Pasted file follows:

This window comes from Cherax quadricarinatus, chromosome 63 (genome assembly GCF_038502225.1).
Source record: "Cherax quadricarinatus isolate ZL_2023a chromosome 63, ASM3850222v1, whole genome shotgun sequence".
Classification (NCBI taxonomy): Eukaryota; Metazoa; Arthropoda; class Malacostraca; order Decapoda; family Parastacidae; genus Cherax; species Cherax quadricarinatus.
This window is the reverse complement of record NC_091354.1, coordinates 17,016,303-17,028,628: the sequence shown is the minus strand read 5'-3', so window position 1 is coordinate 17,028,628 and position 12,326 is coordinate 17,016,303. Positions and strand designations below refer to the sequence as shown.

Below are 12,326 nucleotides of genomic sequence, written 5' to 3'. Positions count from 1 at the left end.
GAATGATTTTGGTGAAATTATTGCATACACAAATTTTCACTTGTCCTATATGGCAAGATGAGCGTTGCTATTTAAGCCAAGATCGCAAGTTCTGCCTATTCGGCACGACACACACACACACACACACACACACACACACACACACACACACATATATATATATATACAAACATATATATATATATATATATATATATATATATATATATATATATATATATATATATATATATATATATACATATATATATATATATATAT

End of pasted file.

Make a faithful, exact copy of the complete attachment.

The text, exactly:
This window comes from Cherax quadricarinatus, chromosome 63 (genome assembly GCF_038502225.1).
Source record: "Cherax quadricarinatus isolate ZL_2023a chromosome 63, ASM3850222v1, whole genome shotgun sequence".
Classification (NCBI taxonomy): Eukaryota; Metazoa; Arthropoda; class Malacostraca; order Decapoda; family Parastacidae; genus Cherax; species Cherax quadricarinatus.
This window is the reverse complement of record NC_091354.1, coordinates 17,016,303-17,028,628: the sequence shown is the minus strand read 5'-3', so window position 1 is coordinate 17,028,628 and position 12,326 is coordinate 17,016,303. Positions and strand designations below refer to the sequence as shown.

Below are 12,326 nucleotides of genomic sequence, written 5' to 3'. Positions count from 1 at the left end.
GAATGATTTTGGTGAAATTATTGCATACACAAATTTTCACTTGTCCTATATGGCAAGATGAGCGTTGCTATTTAAGCCAAGATCGCAAGTTCTGCCTATTCGGCACGACACACACACACACACACACACACACACACACACACACACACACATATATATATATATACAAACATATATATATATATATATATATATATATATATATATATATATATATATATATATATATATATATATATACATATATATATATATATATAT